Wednesday, March 9, 2011

Poor Listening

Listening is such an important part of life, and let’s face it, most of us are generally terrible at it! We all have our own agendas and are generally too preoccupied to really listen. A good listener is a rare thing. I learned so much about listening and the types in my communications classes, and I feel it should be something shared with everyone! I have to be careful when I start planning events that I hear exactly what people want and cater to their style and needs---not my own. My opinion doesn’t necessarily matter unless it is warranted!

There are different types of listening and some of the poor listening habits include:
Pseudo-listening-fake listening: How often do you nod your head and are completely physically in the conversation, but your mind is somewhere else?

Scene Stealers—looking for any opportunity to turn the conversation about them
         “Oh Cool, but let’s talk about me!”
These can also be people who are trying to “one up” all the time

Gap Filling—Miss a message because we hear one thing and jump to conclusions or “fill in the gap,” and miss the rest of the message, completely alter it, and lose the meaning of it.
These people tend to make snap judgments without really hearing the whole thing.

Selective Listening—Only listen to the parts we are interested in and completely blow off the rest.

Insulated listening—rejecting the conversation or building a barrier as a way of avoiding the conversation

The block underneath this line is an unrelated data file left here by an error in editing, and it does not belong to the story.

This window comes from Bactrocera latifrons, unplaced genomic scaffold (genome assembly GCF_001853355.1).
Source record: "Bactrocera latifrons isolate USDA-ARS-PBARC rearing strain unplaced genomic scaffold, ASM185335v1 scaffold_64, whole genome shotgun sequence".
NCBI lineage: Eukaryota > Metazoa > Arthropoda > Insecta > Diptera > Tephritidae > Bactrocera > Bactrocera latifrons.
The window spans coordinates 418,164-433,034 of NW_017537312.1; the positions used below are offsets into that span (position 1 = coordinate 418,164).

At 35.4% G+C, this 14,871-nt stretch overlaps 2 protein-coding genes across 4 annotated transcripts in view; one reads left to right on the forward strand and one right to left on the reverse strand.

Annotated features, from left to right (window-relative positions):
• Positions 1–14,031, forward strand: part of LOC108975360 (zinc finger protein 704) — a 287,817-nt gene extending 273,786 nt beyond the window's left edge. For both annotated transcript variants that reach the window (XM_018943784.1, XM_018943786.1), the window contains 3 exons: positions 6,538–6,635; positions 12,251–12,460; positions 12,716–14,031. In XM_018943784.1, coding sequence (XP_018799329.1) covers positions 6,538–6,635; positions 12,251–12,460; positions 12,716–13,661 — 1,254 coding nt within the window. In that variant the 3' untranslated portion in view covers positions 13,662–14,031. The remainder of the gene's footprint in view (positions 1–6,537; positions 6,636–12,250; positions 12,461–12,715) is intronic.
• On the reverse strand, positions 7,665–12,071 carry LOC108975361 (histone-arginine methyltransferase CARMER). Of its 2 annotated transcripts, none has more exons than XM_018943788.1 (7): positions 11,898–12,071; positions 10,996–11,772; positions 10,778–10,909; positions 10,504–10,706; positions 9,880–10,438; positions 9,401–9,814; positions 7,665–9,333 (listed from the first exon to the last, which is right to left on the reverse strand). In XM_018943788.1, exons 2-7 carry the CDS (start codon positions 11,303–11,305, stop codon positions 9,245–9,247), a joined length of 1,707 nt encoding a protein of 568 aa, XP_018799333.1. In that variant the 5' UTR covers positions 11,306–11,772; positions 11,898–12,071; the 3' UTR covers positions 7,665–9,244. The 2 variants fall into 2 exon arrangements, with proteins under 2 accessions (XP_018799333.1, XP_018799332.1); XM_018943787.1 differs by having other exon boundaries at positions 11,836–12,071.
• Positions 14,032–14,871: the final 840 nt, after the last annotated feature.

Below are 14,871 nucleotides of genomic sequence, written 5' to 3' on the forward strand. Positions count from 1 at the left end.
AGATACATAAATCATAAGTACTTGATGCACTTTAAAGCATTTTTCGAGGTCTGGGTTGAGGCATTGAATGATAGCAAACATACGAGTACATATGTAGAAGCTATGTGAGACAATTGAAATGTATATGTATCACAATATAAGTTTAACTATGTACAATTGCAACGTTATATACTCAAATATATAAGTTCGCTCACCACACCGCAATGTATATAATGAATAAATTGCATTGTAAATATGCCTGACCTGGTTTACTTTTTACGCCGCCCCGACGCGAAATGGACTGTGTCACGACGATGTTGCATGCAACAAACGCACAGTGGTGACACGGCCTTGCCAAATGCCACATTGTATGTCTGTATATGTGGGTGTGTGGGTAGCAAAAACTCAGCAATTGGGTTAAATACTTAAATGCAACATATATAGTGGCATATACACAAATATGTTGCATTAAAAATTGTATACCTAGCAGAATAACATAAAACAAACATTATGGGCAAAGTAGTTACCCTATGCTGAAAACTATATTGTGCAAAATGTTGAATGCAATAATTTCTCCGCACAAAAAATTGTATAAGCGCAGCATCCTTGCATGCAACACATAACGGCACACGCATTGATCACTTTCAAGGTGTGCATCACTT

These people can change the topic and find ways to re-direct the whole conversation

Defensive Listening—Viewing innocent comments as personal attacks or hostile criticisms. These people often perceive threats in messages because of personal issues
         “You look great! Did you lose weight?”
         “Are you saying you thought I was fat?”

Ambushers—creating a false sense of security for the listener and then attack them
         “No, I won’t get mad if you tell me…”

There are so many things we can miss if we don’t make a conscious effort to be a good listener. It is not only important to be a good listener if you are a psychiatrist or just being a good friend, but it’s important to having effective businesses and building viable relationships. How can you effectively deliver what the customer or what your employees want and need if you are so focused internally? Hearing is so much different than listening!

In my next post, I will talk about how you can become a more valuable listener! 

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